The attraction in reading the book titled Firefighting is that it is like hearing things straight from the horse’s mouth, as the three authors had worked with relevant authorities during this phase and got the system back on its feet.
The global financial crisis is probably the event that has engendered the maximum number of books and papers, throwing up a lot of facts and interpretations. Therefore, one may ask the question whether we really require another one after almost 11 years. The attraction in reading the book titled Firefighting is that it is like hearing things straight from the horse’s mouth, as the three authors had worked with relevant authorities during this phase and got the system back on its feet. That probably is a novelty when one picks up the book.
However, for those who have read other books on the subject, this one may not have anything very different to add, as most facts, which include the genesis of the crisis and the rescue missions, are well known now. In short, the crisis was all about too much of risk leverage, coupled with excessive short-term financing used for long-term lending, and the migration of risk from the formal banking sector to the shadow banking system, where there was too little regulation.
More importantly, there was no access to the Federal Reserve’s emergency safety net, which made the difference at the end of the day. To top it all, there were too many large firms that were too big to fail and were interconnected. This magnified the problem when it spread fast across the sector. Add to this the opaque mortgage-backed securities, which added to the puzzle, and it was a recipe for disaster if things went wrong. The authors also admit that the regulatory bureaucracy was outdated and fragmented, with no one being responsible for monitoring or even addressing systemic risks.
The authors have pointed out that the main cause of the crisis was ‘maturity transformation’, which meant borrowing short-term and lending long-term. This will ring a bell in our minds in India, as the present NBFC crisis, though not quite widespread but localised, had its genesis in a similar model. Therefore, when the crisis erupted and institutions had been blocked out of the CP market, the crisis just escalated. The CDOs and ABS were the second part of the story. In fact, the other point made about the crisis is that institutions that went down under were technically not regulated by the Federal Reserve, just as is the case with the NBFCs, where there are various regulations followed but no specific regulator. In fact, even capital standards were weak at that time with backward-looking regimes instead of forward ones.
A warning sent out here is that every time there is a boom in any financial segment, regulators need to be extra cautious as it could mean the sowing of the seeds of a bubble that can burst. This is what capitalism is all about and the Schumpeterian concept of creative destruction is a natural process that has to play out periodically, which, in turn, will lead to the transformation where the weak are sieved out and the system emerges stronger. The authors describe in a very incisive manner the meltdown that happened as the virus spread from one institution to the other. In such situations, there is general distrust that is built, and every institution is apprehensive of the other and not willing to deal with them. This is what made life difficult, which finally led to the quantitative easing programme that had the Fed directly buy bonds in the market to provide liquidity as market players were loath to lend to one another.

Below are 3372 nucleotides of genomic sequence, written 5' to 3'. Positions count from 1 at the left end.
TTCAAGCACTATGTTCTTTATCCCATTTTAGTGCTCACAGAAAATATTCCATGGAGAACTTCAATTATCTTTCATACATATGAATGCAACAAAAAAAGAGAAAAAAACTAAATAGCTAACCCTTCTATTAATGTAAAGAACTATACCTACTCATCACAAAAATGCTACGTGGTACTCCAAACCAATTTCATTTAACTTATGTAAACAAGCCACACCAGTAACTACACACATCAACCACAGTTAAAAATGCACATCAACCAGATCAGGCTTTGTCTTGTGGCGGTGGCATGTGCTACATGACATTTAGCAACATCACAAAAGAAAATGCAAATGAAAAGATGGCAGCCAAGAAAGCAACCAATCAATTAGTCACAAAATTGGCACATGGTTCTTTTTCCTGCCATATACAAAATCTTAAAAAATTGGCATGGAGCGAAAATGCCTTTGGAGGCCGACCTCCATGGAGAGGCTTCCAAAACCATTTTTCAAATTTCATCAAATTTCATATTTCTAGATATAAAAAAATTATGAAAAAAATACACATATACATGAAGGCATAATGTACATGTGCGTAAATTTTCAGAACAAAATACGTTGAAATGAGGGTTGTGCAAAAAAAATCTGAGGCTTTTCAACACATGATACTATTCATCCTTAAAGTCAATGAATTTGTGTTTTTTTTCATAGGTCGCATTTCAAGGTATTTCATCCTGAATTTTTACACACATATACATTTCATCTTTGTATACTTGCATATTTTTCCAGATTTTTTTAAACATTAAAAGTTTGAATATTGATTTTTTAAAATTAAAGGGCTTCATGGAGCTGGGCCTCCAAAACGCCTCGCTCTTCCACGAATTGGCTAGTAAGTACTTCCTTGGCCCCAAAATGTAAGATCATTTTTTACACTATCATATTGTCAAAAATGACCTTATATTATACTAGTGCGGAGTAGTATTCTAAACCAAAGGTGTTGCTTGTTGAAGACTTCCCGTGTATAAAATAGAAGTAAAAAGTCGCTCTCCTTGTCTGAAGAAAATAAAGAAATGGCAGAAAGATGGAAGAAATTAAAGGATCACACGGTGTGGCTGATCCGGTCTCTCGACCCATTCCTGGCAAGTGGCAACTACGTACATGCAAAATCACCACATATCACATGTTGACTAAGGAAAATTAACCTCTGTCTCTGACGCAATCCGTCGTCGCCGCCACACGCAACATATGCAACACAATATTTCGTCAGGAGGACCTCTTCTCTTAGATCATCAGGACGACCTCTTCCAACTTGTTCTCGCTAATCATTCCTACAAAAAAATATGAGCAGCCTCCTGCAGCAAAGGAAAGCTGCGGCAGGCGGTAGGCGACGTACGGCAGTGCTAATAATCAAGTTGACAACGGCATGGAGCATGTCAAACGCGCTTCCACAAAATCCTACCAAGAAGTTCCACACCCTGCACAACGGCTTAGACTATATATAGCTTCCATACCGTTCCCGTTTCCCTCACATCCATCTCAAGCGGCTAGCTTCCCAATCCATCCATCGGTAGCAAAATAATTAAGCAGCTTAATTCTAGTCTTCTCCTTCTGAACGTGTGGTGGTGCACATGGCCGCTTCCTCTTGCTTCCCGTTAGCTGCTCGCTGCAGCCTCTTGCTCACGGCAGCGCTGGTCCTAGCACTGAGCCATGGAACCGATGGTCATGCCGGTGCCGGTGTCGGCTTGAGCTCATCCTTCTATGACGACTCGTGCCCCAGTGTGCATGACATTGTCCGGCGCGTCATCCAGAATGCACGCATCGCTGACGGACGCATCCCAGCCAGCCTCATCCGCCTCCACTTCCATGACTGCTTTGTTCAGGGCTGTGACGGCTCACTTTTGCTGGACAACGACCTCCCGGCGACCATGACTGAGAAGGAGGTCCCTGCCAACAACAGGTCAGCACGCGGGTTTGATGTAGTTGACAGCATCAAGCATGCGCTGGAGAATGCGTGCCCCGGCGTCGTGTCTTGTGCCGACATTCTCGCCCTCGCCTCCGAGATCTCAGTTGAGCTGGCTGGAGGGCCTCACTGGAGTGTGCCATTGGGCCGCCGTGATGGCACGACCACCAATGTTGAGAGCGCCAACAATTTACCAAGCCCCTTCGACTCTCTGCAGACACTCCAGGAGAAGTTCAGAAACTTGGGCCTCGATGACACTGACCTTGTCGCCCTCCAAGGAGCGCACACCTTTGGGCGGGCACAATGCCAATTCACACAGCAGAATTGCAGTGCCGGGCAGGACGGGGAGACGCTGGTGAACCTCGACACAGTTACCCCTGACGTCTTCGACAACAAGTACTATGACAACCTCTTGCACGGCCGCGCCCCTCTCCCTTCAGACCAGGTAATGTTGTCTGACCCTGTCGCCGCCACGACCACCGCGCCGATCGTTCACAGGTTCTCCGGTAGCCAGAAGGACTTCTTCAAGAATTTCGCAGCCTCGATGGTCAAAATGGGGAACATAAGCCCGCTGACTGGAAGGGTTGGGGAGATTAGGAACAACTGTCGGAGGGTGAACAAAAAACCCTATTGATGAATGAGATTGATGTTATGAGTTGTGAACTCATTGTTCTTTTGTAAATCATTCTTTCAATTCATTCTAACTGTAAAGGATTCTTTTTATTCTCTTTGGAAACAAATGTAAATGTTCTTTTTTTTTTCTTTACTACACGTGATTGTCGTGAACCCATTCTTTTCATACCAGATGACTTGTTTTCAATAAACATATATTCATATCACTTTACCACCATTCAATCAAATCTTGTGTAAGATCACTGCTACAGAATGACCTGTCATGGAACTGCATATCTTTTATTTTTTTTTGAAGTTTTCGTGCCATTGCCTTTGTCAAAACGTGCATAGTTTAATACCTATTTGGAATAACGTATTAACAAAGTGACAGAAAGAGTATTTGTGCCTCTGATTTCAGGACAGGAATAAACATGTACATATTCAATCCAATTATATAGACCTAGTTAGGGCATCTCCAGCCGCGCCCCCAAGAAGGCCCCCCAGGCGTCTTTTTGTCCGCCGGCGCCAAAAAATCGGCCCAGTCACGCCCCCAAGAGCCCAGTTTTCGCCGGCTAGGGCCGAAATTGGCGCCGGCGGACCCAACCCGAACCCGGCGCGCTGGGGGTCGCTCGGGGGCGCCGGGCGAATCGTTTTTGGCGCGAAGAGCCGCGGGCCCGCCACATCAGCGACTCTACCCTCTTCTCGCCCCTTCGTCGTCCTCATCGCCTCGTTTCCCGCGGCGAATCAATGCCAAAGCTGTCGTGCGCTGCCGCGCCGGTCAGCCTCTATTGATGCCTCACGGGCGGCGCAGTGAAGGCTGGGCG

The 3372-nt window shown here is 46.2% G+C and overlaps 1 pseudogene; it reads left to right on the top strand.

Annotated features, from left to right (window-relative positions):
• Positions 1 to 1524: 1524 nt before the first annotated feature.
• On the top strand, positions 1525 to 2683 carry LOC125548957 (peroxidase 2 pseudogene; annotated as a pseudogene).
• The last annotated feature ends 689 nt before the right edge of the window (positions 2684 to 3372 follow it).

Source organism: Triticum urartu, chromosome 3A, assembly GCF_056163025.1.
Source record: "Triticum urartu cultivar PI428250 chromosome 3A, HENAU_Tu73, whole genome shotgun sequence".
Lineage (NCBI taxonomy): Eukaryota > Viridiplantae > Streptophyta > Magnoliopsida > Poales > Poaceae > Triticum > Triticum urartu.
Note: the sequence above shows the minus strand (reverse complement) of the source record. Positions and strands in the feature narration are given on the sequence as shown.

The authors are upfront in taking on the criticisms that have been levelled on them in terms of using public money to save the capitalists who were the ‘bad men’. Their view is that this was required to save the rest of the system, or the consequences would have been catastrophic. The act of saving the system and using all that was required to ensure it happened has actually helped the economy reach where it is today. The funding provided to institutions like AIG actually paid off, as they returned the money with a premium. Therefore, in retrospect, too, the action taken was judicious.
There is a first-person account of the deliberations and reactions to various institutions going down, including Bear Stearns, Lehman, JP Morgan, Merrill Lynch, Morgan Stanley, etc. But it is presented in a more official manner, unlike some of the first books on the crisis, for instance Too Big to Fail by Andrew Ross Sorkin, which was more exhaustive in documenting the parleys in various meetings. The authors also clear doubts on why Bear Stearns was rescued but not Lehman — it was more because they were not able to get a buyer given the time constraints. So, it was not a case of partiality being shown or a late reaction.
The book does not really get too much into the QE solution and has focused more on the crisis and the reaction of the Fed and the government to the problem. The authors are also clear that the next crisis can never be known from a regulatory perspective but there should be more safeguards built, especially when money is borrowed in the market and hence should be dynamic in nature.
From a regulatory standpoint, they argue that it would be necessary to have a policy on what can be done in such situations so that the playbook is in place. This book is surely a very good refresher with useful insights. The sequencing of the events has been narrated in a succinct manner, which makes the book extremely readable. There are almost 70 pages of graphs in a book of 230 pages, which may not be of much interest to the average reader.
(Madan Sabnavis is chief economist, Care Ratings.)